Despite what the promoters say, European coins rarely attain genuine premiums. The coins being promoted are bullion coins and in Europe sell within a few dollars of the value of their gold content. Promoters bring them to the U.S., mark them up 20%-30%, and claim they have numismatic potential. Furthermore, promoters often compare the European coins with old U.S. gold coins, which, at times, do trade with big premiums. However, equating old U.S. gold coins to European coins is misleading, and investors should avoid doing business with firms that do so.

(Click here for a further discussion of the drawbacks of European coins)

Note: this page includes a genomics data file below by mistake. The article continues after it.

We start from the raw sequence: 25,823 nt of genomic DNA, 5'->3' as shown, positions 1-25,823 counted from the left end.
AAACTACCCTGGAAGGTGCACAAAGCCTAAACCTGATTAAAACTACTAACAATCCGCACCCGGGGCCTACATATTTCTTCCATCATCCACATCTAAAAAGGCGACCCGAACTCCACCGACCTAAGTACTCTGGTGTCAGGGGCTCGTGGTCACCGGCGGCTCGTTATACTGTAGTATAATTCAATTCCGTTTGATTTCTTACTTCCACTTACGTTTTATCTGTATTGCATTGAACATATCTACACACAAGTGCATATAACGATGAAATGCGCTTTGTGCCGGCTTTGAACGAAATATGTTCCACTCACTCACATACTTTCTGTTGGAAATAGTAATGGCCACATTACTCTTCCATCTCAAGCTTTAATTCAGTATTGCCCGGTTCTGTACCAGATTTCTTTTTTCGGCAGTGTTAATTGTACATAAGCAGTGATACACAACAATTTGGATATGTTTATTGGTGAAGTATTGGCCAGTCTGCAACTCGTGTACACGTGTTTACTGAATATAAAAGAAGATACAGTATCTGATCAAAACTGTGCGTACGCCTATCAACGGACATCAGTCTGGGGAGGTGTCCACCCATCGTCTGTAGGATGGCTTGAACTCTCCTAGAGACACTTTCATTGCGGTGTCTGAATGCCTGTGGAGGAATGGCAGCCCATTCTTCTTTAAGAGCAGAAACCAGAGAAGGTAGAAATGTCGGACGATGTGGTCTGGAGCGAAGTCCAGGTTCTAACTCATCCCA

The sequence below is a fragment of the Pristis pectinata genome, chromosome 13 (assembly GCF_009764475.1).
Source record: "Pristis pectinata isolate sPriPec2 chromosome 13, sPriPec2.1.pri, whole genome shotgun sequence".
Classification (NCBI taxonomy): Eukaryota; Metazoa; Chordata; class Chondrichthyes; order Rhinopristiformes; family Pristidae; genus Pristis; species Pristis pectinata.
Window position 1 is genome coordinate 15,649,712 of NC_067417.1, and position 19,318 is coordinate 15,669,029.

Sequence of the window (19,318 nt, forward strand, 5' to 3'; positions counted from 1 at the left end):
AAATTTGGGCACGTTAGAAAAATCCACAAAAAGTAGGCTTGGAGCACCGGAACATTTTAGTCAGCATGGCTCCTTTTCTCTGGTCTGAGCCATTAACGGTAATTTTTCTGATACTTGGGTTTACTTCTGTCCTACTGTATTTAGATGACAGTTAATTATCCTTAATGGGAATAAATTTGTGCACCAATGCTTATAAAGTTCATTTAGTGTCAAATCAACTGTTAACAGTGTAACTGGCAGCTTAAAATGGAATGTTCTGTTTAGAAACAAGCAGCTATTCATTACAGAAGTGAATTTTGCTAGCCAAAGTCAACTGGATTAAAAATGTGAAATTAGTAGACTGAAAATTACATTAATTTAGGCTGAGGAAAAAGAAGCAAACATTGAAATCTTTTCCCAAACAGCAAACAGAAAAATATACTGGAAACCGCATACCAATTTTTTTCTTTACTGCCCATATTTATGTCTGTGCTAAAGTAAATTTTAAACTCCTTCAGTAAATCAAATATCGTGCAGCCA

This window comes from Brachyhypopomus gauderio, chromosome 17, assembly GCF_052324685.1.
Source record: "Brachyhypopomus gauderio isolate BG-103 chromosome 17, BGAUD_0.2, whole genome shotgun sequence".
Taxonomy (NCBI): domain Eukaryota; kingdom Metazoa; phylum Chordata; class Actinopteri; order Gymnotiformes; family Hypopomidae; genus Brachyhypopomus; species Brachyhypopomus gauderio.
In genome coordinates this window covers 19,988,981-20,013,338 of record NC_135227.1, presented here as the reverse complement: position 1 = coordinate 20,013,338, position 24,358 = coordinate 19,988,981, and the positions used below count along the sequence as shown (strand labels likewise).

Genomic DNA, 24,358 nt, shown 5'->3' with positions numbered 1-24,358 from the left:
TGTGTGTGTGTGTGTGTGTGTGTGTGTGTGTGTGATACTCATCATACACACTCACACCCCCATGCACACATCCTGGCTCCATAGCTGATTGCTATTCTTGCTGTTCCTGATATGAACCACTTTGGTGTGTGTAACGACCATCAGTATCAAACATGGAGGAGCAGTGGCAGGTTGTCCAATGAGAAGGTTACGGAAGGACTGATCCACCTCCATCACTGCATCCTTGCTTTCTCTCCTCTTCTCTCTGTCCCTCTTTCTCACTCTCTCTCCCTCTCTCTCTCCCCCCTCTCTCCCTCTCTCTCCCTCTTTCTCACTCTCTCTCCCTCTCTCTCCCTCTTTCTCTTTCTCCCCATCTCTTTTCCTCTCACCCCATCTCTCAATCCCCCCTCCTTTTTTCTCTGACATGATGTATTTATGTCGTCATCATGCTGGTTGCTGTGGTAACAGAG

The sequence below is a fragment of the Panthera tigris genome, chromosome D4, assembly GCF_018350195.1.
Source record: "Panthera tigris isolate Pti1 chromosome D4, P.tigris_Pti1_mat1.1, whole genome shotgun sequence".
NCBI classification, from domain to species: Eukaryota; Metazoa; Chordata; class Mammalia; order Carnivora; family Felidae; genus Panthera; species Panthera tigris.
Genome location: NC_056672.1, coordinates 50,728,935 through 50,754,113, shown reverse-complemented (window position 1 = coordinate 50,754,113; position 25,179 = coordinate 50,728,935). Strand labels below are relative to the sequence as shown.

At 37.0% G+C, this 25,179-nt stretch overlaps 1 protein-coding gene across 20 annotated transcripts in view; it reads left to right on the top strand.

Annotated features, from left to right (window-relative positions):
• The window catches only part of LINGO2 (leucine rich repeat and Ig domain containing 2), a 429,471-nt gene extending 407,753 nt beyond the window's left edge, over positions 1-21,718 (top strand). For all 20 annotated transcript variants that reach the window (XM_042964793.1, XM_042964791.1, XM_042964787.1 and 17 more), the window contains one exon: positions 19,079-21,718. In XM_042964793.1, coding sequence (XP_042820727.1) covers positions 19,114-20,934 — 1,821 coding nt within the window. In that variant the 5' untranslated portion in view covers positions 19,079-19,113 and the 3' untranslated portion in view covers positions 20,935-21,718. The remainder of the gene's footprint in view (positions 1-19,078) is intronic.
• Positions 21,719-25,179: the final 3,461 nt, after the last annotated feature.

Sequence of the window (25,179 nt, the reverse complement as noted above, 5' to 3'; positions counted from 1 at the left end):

Gold Dragons, on the other hand, are genuine bullion coins, which sell at bullion coin prices. Yet, they have excellent numismatic potential. For as long as Gold Dragons can be bought at bullion coin prices, investors should make them their first choice.

CMI anticipates that much of the expected success of the Gold Dragons will come from Chinese people and other Asians who will be drawn to the coin. Demand from the jewelry market for years to come could be huge. Additionally, CMI expects collectors worldwide to make the Dragons, and the other Lunar Series coins, among their favorites. Collectors like to complete sets, to know what they are facing in costs and duration. That is why the Perth Mint Lunar Series stands such a great chance of being more successful than the Singapore and Hong Kong lunar coins.